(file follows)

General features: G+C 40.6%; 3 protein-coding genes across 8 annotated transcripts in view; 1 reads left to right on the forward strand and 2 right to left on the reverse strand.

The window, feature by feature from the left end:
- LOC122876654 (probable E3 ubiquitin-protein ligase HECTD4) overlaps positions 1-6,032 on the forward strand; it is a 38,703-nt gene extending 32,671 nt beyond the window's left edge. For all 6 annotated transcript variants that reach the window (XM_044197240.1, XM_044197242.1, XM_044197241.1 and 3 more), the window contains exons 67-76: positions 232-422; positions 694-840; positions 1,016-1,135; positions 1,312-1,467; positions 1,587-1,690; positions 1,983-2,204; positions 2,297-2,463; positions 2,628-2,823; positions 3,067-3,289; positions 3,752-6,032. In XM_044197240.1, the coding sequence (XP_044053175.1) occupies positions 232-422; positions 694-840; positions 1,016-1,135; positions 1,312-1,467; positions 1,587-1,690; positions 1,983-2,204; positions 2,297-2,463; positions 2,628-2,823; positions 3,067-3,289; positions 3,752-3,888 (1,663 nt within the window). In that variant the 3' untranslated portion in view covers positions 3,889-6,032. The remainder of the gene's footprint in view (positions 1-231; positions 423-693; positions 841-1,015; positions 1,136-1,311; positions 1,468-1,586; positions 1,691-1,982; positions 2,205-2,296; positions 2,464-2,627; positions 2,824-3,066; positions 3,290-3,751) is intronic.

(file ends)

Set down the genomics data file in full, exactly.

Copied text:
General features: G+C 40.6%; 3 protein-coding genes across 8 annotated transcripts in view; 1 reads left to right on the forward strand and 2 right to left on the reverse strand.

The window, feature by feature from the left end:
- LOC122876654 (probable E3 ubiquitin-protein ligase HECTD4) overlaps positions 1-6,032 on the forward strand; it is a 38,703-nt gene extending 32,671 nt beyond the window's left edge. For all 6 annotated transcript variants that reach the window (XM_044197240.1, XM_044197242.1, XM_044197241.1 and 3 more), the window contains exons 67-76: positions 232-422; positions 694-840; positions 1,016-1,135; positions 1,312-1,467; positions 1,587-1,690; positions 1,983-2,204; positions 2,297-2,463; positions 2,628-2,823; positions 3,067-3,289; positions 3,752-6,032. In XM_044197240.1, the coding sequence (XP_044053175.1) occupies positions 232-422; positions 694-840; positions 1,016-1,135; positions 1,312-1,467; positions 1,587-1,690; positions 1,983-2,204; positions 2,297-2,463; positions 2,628-2,823; positions 3,067-3,289; positions 3,752-3,888 (1,663 nt within the window). In that variant the 3' untranslated portion in view covers positions 3,889-6,032. The remainder of the gene's footprint in view (positions 1-231; positions 423-693; positions 841-1,015; positions 1,136-1,311; positions 1,468-1,586; positions 1,691-1,982; positions 2,205-2,296; positions 2,464-2,627; positions 2,824-3,066; positions 3,290-3,751) is intronic.